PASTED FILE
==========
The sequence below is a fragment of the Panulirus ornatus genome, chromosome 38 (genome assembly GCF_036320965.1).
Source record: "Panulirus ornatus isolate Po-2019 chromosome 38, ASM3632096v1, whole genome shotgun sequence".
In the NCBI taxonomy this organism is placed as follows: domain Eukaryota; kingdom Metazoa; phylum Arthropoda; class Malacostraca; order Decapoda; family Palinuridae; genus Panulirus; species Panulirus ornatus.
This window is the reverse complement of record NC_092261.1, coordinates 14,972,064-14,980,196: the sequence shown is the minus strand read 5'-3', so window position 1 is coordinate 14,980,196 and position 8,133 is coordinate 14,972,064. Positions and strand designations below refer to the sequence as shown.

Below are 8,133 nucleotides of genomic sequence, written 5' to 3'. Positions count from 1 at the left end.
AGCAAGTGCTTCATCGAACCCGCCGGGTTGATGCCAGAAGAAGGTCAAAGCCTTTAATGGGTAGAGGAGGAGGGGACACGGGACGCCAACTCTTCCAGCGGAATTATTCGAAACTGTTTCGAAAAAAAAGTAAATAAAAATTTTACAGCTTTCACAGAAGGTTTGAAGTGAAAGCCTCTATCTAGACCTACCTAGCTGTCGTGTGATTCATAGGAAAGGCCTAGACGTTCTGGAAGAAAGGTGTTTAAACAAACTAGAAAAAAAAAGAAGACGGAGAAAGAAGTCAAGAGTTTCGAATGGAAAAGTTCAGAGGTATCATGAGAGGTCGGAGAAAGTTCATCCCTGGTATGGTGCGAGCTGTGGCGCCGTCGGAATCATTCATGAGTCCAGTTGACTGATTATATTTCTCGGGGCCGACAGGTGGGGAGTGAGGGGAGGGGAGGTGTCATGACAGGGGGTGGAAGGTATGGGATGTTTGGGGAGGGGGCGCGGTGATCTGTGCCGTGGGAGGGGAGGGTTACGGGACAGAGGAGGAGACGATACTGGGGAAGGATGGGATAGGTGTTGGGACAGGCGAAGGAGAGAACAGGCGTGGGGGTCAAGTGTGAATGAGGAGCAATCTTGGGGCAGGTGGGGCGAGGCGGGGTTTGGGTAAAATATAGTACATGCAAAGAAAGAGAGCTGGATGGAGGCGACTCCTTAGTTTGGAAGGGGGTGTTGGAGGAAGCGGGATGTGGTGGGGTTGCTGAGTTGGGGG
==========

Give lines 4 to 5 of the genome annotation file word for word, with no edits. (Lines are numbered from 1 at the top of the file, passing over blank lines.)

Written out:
This window is the reverse complement of record NC_092261.1, coordinates 14,972,064-14,980,196: the sequence shown is the minus strand read 5'-3', so window position 1 is coordinate 14,980,196 and position 8,133 is coordinate 14,972,064. Positions and strand designations below refer to the sequence as shown.

Below are 8,133 nucleotides of genomic sequence, written 5' to 3'. Positions count from 1 at the left end.